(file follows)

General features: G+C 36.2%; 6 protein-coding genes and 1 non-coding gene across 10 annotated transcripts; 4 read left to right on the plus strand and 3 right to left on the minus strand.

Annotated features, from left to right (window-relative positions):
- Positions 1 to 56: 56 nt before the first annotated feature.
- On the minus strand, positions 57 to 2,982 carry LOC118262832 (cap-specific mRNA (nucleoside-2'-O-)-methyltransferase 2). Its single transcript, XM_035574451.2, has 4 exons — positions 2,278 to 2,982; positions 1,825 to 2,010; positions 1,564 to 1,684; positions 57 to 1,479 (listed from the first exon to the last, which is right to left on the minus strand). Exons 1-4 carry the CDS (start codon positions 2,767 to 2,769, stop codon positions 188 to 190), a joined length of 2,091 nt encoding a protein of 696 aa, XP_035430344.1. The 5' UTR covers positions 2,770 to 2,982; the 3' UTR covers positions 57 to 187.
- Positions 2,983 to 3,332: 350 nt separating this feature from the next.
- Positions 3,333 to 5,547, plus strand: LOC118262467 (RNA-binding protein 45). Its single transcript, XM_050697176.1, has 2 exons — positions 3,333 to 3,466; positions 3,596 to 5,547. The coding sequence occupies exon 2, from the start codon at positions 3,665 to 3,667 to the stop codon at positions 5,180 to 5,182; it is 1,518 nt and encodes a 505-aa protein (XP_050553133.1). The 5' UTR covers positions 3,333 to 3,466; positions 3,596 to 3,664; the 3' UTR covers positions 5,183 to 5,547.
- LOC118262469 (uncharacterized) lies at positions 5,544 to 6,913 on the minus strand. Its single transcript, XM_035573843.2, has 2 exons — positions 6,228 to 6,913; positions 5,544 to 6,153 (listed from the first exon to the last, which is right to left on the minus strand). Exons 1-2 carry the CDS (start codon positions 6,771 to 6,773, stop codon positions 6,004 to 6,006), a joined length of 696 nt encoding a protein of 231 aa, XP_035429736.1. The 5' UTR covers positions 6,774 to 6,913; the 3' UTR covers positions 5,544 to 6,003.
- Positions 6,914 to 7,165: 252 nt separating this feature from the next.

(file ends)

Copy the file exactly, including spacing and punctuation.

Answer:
General features: G+C 36.2%; 6 protein-coding genes and 1 non-coding gene across 10 annotated transcripts; 4 read left to right on the plus strand and 3 right to left on the minus strand.

Annotated features, from left to right (window-relative positions):
- Positions 1 to 56: 56 nt before the first annotated feature.
- On the minus strand, positions 57 to 2,982 carry LOC118262832 (cap-specific mRNA (nucleoside-2'-O-)-methyltransferase 2). Its single transcript, XM_035574451.2, has 4 exons — positions 2,278 to 2,982; positions 1,825 to 2,010; positions 1,564 to 1,684; positions 57 to 1,479 (listed from the first exon to the last, which is right to left on the minus strand). Exons 1-4 carry the CDS (start codon positions 2,767 to 2,769, stop codon positions 188 to 190), a joined length of 2,091 nt encoding a protein of 696 aa, XP_035430344.1. The 5' UTR covers positions 2,770 to 2,982; the 3' UTR covers positions 57 to 187.
- Positions 2,983 to 3,332: 350 nt separating this feature from the next.
- Positions 3,333 to 5,547, plus strand: LOC118262467 (RNA-binding protein 45). Its single transcript, XM_050697176.1, has 2 exons — positions 3,333 to 3,466; positions 3,596 to 5,547. The coding sequence occupies exon 2, from the start codon at positions 3,665 to 3,667 to the stop codon at positions 5,180 to 5,182; it is 1,518 nt and encodes a 505-aa protein (XP_050553133.1). The 5' UTR covers positions 3,333 to 3,466; positions 3,596 to 3,664; the 3' UTR covers positions 5,183 to 5,547.
- LOC118262469 (uncharacterized) lies at positions 5,544 to 6,913 on the minus strand. Its single transcript, XM_035573843.2, has 2 exons — positions 6,228 to 6,913; positions 5,544 to 6,153 (listed from the first exon to the last, which is right to left on the minus strand). Exons 1-2 carry the CDS (start codon positions 6,771 to 6,773, stop codon positions 6,004 to 6,006), a joined length of 696 nt encoding a protein of 231 aa, XP_035429736.1. The 5' UTR covers positions 6,774 to 6,913; the 3' UTR covers positions 5,544 to 6,003.
- Positions 6,914 to 7,165: 252 nt separating this feature from the next.